By David Albert Jones
David Albert Jones considers uncomplicated questions: how will we stay good within the face of demise? and whilst, if ever, is it valid intentionally to convey human existence to an finish? He focuses upon the designated theological ways to loss of life proven via 4 awesome Christian thinkers: Ambrose of Milan, Augustine of Hippo, Thomas Aquinas, and Karl Rahner. Jones's objective isn't essentially to contribute to the heritage of theology, yet fairly, via engagement with the idea of theologians of the prior, to mirror on a number of the functional and existential matters that the method of dying provides for we all.
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Additional resources for Approaching the End: A Theological Exploration of Death and Dying (Oxford Studies in Theological Ethics)
However, if life is a good, death would seem to be an evil. Before answering this point, Ambrose Wnds it necessary to distinguish diVerent kinds of death, and so, straightaway, introduces his doctrine of three deaths: ‘death due to sin’; ‘mystical death’ (in baptism); and ‘the death by 9 FR 123. In the last section on the work (FR 123–35) Ambrose returns from considering the resurrection to his original theme of the goodness or badness of death now in the light of the truth of the resurrection.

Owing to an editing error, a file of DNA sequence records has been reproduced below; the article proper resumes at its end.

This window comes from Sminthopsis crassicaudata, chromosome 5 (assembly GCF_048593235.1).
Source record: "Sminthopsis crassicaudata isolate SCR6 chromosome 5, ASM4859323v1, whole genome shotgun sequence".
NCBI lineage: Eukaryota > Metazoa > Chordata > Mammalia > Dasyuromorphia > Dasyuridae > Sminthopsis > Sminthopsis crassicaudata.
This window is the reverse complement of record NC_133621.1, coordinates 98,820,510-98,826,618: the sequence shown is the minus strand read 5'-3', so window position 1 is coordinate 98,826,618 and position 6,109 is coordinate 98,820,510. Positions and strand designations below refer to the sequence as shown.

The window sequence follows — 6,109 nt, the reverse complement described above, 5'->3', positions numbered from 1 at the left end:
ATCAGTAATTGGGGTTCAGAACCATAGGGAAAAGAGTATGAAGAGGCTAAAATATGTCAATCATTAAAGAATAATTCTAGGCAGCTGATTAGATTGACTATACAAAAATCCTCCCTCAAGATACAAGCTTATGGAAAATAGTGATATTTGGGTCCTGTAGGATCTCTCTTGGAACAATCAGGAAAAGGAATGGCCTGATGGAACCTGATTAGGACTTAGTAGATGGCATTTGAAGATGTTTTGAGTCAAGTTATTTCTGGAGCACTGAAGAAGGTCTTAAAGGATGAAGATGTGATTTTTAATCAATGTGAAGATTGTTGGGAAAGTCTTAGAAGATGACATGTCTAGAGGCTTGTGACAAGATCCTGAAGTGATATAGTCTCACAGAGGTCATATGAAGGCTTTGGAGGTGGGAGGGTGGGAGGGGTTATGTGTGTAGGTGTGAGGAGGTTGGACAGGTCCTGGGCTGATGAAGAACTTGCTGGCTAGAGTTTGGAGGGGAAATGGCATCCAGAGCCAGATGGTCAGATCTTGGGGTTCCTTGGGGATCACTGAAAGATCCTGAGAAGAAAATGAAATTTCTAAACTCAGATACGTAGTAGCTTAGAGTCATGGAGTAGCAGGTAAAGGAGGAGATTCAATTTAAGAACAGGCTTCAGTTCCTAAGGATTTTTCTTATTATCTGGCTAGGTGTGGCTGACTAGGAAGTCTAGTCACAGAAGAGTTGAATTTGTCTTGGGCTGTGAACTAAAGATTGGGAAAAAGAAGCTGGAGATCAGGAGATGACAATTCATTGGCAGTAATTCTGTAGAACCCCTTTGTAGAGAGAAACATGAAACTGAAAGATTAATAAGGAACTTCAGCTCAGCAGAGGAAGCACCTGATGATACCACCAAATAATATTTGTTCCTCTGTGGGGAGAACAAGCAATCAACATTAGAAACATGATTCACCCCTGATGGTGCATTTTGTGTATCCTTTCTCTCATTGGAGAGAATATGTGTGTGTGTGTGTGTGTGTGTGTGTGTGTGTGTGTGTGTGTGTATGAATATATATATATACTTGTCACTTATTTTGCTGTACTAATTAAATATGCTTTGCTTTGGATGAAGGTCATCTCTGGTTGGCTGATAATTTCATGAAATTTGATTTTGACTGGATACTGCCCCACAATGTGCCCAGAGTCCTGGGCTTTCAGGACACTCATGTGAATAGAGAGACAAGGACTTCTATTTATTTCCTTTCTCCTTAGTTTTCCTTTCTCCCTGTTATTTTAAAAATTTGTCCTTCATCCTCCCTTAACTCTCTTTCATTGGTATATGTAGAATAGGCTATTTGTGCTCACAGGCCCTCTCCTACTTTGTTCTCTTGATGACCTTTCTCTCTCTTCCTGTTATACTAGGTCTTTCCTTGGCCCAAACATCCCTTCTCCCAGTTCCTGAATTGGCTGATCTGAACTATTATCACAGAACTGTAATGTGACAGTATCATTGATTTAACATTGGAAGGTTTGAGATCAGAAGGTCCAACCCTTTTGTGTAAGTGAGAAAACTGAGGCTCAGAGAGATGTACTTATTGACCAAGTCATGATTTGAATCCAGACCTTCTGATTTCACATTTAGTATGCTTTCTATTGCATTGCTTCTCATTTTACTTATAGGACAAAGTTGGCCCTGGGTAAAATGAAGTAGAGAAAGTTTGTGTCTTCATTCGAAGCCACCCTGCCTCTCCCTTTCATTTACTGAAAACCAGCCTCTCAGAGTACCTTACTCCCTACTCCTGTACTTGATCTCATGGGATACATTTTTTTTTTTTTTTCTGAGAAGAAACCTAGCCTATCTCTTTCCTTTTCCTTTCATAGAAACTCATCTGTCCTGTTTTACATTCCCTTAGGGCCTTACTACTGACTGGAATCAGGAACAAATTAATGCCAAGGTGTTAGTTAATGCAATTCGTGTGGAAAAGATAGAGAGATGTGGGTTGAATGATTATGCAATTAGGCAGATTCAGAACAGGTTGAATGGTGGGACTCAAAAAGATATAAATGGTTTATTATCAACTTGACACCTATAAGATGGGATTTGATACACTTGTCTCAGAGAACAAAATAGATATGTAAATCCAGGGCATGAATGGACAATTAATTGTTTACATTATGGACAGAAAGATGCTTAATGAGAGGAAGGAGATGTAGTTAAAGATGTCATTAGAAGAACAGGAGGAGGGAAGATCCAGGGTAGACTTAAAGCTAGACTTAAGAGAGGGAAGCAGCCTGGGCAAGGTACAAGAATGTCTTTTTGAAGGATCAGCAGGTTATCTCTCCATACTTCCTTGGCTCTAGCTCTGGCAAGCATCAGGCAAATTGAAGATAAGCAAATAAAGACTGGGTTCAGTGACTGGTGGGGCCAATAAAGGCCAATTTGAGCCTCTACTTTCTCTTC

It is natural and good. It was not originally a part of human nature but became so, so that it could be a release from the punishments of this life (FR 47). Death would be desirable as an escape from misery, even if death brought extinction, but in fact it is better than this. 9 D EATH AS BONUM The sermon De Wde resurrectionis was preached in 379 ce. Ambrose came back to the subject in the late 380s ce, in his commentary on Luke (7: 35), and, more prominently, in a work devoted to the subject of ‘death as a good thing’ (De bono mortis, henceforth BM).
This gives him good reason why it is disordered for the soul to subject itself to the passions of the body, but it gives no hint about what the body is actually good for. Likewise the doctrine of the bodily resurrection, which Ambrose acknowledges, seems at best irrelevant, at worst problematic for the freedom of the soul. Ambrose’s theological approach to death and dying was shared by many of his Christian contemporaries. His signiWcance for the theology of death lies not in his originality but in the remarkable clarity with which he articulated what was a fairly common view.
Approaching the End: A Theological Exploration of Death and Dying (Oxford Studies in Theological Ethics) by David Albert Jones